We arrived by plane in Adelaide (77 kB) in the afternoon and took the nostalgic tram to Glenelg (please note that this name reads the same from behind), a suburb with a beautiful beach. This was basically all we got to see in Adelaide as we took the ferry from Cape Jarvis to Penneshaw on Kangaroo Island the next morning.
Being 140 km long and 50 km wide, Kangaroo Island is Australia's third largest island. The south coast (50 kB) is more wild due to the constant breakers from the Atlantic Sea compared to the north coast with its lovely sandy beaches (57 kB). The kangaroos on the island, the Western Greys (80 kB), are somewhat smaller and darker than the kangaroos on Australia's mainland. Unfortunately, we saw quite a few of them lying dead right off the road. So please be aware on the roads at night. Kangaroos (86 kB) are very friendly when you encounter them on parking lots.
Our first stop was at the Jumbuck Sheep Shearing Demonstration near Kingscote Airport. With over a million of merino sheep, this ranges as the no. 1 industry on the island. What I thought was most impressive were the small shepherd dogs (64 kB), the Kelpies, which get together the sheep being much bigger than them. In the small gates, the dogs jump on top of the sheep standing closely together. This is how they urge the sheep into the direction as given by the shepherd.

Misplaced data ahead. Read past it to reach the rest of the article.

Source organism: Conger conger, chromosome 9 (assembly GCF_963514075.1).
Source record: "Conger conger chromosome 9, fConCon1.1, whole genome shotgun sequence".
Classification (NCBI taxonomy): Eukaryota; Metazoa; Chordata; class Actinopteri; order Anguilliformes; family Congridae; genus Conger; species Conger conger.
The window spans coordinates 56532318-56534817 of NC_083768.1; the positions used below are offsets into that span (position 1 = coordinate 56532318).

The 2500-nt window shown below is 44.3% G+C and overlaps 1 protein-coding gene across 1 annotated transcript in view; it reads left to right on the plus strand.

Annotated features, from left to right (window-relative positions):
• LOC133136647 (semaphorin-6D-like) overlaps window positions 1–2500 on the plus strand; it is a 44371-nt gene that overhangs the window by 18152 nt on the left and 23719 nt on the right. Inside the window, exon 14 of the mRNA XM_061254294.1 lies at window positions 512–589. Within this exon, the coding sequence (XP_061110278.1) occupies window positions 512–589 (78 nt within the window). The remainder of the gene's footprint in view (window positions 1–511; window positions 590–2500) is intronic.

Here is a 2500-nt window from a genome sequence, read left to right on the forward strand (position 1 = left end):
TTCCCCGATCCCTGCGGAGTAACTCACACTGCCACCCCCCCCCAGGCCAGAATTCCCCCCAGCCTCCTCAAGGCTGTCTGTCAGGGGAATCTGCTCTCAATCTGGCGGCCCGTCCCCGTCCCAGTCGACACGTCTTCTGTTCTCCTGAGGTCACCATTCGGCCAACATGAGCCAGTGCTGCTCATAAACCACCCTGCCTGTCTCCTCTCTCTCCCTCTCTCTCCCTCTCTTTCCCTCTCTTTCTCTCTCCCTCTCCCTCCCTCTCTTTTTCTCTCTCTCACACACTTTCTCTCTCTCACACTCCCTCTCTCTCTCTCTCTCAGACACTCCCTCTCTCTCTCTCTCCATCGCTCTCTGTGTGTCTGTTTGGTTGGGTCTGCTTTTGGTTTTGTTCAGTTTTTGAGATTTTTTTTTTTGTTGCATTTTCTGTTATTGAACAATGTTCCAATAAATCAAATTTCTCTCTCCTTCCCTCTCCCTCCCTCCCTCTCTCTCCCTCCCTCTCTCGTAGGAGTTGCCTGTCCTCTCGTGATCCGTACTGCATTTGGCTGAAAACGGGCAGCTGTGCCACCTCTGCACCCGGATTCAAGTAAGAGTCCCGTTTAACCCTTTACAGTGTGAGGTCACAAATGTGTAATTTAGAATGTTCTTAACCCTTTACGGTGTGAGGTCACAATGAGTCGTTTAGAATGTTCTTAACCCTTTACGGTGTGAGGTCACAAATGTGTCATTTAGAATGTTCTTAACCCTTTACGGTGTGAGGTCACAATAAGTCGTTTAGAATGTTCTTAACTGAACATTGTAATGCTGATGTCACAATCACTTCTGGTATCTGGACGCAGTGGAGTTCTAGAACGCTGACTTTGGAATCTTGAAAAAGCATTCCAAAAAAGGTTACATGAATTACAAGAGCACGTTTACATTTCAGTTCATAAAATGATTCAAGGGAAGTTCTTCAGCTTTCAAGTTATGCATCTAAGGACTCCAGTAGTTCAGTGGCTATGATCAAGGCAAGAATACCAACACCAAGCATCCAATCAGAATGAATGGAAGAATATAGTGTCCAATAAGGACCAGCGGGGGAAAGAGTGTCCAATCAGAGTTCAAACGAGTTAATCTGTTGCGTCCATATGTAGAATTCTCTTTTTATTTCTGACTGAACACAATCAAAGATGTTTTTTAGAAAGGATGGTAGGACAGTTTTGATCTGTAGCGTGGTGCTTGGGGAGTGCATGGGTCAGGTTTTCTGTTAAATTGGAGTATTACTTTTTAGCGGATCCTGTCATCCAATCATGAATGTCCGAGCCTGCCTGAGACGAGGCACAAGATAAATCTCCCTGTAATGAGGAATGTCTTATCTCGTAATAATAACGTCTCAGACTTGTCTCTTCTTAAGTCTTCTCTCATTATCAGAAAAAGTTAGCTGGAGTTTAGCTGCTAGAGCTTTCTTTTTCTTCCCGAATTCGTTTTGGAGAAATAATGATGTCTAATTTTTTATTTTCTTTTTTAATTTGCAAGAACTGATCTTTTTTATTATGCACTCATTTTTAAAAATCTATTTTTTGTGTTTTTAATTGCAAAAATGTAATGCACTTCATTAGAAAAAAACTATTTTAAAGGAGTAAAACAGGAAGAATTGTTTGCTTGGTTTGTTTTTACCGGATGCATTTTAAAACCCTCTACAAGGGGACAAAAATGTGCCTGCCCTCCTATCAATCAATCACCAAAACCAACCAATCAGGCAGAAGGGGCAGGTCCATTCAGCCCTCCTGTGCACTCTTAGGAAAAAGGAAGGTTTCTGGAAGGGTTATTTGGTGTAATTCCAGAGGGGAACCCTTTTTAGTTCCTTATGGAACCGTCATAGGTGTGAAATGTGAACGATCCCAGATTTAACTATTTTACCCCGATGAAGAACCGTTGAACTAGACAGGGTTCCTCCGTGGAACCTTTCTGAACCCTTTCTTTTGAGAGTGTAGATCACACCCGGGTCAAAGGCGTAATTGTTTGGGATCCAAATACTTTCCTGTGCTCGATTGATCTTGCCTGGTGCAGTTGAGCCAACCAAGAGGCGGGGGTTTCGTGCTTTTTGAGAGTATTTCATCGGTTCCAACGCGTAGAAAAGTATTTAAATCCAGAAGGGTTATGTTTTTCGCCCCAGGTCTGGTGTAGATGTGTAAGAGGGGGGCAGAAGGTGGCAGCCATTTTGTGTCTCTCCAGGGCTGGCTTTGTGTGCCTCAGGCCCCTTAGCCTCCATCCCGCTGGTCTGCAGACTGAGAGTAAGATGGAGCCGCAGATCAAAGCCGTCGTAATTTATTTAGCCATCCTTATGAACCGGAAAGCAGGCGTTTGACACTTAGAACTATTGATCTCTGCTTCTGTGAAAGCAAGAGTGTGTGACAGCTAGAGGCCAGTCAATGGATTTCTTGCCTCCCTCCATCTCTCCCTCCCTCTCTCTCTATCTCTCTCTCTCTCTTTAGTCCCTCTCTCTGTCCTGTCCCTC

In Parndana Wildlife Park we got to see emus (78 kB) next to the obligatory koalas and kangaroos. It really is most impressive to have such giant birds looking you right into the eye.
A formation called 'Remarkable Rocks' (44 kB) is one of the island's main attractions. These sandstones are on a granite hill top right near the coast. Erosion formed most bizzare formations (39 kB) here. Not far from here, at the Cape du Couedic, is a lighthouse (25 kB). Here is a viewing platform from which New Zealand fur seals lying on a rock plateau may be observed. There's also a path leading to Admirals Arch, a huge limestone arch right near the seaside. Black stalagtites at the bottom of the arch prove that this used to be a dripstone cave. There is a dripstone cave, the 'Kelly Hill Caves', open to visitors. In case you've already been to Jenolan Caves in Blue Mountains you may find them slightly disappointing.
For us, the 'Seal Bay Conservation Park' was definitely the island's main attraction. This is where 10% of the world's sea lions (43 kB) live and you may see them throughout the year. Accompanied by rangers, tourists may get as close as 5 m to the colony. Many sea lions doze (81 kB) either on the beach or in the dunes or simply get some rest from catching fish in the open sea.
last update: 24.11.1999